Within the family unit, you have people you grew up with who are supposed to be your brother, father, or your mother who are almost like strangers and acquaintances.
I did roles that I hated, and there were roles that were detrimental to my acting ability. There were roles that I was always doing that were always the comic relief... it was destroying my soul.
I've always said that, first and foremost, I make films for New Zealanders. They're my target audience. Then after that, if people appreciate my stories from outside this country, then that's an added bonus.
I like flawed characters, and I like seeing people who are supposed to be not villains but antagonists. There are elements to them, which are really annoying, but you kind of see where they came from. You see the things that caused those inadequacies.
My style of working is I'll often be behind the camera, or right next to the camera yelling words at people, like, 'Say this, say this! Say it this way!' I'll straight-up give Anthony Hopkins a line reading. I don't care.
With some actors, you can tell, just from their different backgrounds and their different approaches to working, they would have just a natural conflict, just a sort of friction.
I really like arcade games and like the '80s and early '90s kind of games, just because there's a real kind of naivete to them, but there's like a real inventiveness to it as well.
That's what attracts me to the kind of characters I try and write - that they're not cut and dried.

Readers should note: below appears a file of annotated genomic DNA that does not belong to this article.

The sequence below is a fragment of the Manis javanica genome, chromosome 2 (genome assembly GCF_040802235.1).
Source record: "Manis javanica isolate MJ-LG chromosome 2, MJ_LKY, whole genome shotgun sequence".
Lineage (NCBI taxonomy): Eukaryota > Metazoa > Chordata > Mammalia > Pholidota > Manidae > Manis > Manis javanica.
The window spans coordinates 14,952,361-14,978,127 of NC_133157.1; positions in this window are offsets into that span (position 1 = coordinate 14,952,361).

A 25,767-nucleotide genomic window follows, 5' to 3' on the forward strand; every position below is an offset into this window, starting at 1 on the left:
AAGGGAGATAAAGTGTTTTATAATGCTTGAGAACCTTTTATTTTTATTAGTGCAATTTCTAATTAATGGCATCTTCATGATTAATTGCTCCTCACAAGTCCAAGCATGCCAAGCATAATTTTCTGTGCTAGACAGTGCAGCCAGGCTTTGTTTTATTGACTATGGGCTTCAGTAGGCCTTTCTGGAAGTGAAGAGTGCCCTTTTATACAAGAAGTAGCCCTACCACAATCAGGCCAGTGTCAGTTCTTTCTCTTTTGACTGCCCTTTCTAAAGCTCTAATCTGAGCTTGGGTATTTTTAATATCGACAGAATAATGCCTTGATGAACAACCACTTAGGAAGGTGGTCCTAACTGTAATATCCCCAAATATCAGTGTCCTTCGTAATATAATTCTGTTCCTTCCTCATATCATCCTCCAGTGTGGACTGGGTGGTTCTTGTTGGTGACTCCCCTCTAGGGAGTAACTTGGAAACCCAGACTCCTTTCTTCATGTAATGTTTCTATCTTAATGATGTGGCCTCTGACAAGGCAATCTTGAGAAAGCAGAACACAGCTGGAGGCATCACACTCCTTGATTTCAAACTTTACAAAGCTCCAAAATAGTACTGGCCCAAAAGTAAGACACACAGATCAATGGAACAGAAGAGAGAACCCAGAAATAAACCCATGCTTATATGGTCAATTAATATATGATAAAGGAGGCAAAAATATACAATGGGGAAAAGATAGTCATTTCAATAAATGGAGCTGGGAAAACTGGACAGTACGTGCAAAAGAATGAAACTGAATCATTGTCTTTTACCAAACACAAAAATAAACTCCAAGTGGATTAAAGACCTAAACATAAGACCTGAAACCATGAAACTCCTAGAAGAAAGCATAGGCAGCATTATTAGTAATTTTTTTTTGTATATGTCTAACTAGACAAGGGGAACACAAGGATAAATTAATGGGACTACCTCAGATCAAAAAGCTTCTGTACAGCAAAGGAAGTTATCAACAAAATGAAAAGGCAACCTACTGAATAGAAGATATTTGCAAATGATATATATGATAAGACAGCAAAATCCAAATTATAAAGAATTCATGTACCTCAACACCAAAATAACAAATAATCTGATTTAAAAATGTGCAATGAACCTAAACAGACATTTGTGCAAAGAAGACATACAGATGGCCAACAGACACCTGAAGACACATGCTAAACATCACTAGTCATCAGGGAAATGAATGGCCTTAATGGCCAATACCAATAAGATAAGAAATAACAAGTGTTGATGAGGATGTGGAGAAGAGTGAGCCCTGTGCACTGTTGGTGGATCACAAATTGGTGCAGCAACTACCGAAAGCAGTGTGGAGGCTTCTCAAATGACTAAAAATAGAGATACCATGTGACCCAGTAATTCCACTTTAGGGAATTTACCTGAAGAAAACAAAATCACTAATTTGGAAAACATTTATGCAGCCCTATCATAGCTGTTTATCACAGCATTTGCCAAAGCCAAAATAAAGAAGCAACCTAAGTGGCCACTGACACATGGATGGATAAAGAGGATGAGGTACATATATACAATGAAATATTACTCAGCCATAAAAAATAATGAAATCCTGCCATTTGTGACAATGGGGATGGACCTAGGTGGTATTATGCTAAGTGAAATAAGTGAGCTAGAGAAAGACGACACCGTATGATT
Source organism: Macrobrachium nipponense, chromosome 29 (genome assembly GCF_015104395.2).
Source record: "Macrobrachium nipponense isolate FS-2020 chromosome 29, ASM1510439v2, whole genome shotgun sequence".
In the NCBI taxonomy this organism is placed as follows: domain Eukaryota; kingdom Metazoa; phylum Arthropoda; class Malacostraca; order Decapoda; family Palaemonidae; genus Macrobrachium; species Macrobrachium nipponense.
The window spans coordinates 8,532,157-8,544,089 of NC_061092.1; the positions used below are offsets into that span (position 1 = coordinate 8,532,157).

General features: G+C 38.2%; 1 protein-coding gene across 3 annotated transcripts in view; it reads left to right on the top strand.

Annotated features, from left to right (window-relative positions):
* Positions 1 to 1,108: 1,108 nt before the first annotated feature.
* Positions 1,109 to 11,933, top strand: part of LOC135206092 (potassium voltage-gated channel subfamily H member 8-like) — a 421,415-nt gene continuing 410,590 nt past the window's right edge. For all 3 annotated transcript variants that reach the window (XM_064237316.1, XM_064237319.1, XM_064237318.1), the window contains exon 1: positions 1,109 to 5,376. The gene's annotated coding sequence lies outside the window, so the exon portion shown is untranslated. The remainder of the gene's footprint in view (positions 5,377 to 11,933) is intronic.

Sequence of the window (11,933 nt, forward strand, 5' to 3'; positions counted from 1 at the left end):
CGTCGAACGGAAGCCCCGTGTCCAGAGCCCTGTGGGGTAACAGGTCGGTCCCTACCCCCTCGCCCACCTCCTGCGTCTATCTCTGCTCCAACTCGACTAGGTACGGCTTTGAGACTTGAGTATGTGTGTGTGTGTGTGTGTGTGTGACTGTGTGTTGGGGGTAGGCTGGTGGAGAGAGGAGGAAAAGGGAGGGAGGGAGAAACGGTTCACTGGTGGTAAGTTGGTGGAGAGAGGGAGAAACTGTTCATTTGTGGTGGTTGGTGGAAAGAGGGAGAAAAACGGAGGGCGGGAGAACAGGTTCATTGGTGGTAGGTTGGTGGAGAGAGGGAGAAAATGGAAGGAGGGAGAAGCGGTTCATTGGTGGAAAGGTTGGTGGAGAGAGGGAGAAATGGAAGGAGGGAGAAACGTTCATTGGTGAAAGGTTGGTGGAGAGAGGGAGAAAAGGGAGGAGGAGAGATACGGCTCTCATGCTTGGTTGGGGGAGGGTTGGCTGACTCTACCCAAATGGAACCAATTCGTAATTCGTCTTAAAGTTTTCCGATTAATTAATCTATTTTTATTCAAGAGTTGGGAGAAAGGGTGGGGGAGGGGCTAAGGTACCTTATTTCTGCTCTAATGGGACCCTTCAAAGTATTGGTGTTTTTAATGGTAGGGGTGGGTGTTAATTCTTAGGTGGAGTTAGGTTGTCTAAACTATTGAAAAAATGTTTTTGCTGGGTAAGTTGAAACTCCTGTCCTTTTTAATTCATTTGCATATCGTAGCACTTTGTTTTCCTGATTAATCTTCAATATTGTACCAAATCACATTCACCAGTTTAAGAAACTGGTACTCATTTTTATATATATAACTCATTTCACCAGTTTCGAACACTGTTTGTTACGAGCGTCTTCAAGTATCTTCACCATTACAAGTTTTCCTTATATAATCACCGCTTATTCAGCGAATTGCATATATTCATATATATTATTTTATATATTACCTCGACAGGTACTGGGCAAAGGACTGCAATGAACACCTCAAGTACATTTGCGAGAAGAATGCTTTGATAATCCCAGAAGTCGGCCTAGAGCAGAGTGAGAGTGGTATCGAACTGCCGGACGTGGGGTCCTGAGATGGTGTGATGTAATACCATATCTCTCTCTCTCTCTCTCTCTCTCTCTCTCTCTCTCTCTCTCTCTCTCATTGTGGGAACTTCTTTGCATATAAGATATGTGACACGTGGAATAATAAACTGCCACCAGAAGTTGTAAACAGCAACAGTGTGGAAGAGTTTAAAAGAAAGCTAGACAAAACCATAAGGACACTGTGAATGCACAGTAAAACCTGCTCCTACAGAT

My favourite kind of comedy comes from the awkwardness of living, the stuff that makes you cringe but borders on tragic - that is more interesting to me. It resonates; it comes from emotional truth.
As kids, we all thought Bob Marley was Maori.
I really didn't want to be boxed into becoming a certain kind of film-maker - becoming the Maori story film-maker because I had made those short films.
There's nothing cooler than going to work and hanging around with your friends and laughing, because it's something that you get told off for throughout your entire time at school... it's just like a big 'in your face' to those bully teachers that you had when you were a kid.
Films that are easy to sell happen to be the worst films. Look at the poster for 'Wrath of the Titans' and 'John Carter': they're exactly the same. You could switch titles.
I find that a lot of child actors are ruined once they've done a job.
The ridiculous events in everyday life are often overlooked - people don't recognise it as potentially cinematic.
Maori get pigeonholed into the idea they're spiritual and telling stories like 'Whale Rider' and 'Once Were Warriors,' quite serious stuff, but we're pretty funny people, and we never really have had an opportunity to show that side of ourselves, the clumsy, nerdy side of ourselves, which is something I am.
My favorite was 'The Lost Boys.' Corey Haim wore this trench coat, and I made my mum buy me a trench coat. I wore it to school, to primary school.
When I became a film-maker, all my favourite films, they weren't comedies.
When I play characters, I like playing people who just comment on stuff, stand around and talk.
There are lots of parts of filmmaking that I don't like. At the end of the day, especially on features, the film turns into a commodity. You have to play this entirely new game I'm very uncomfortable with.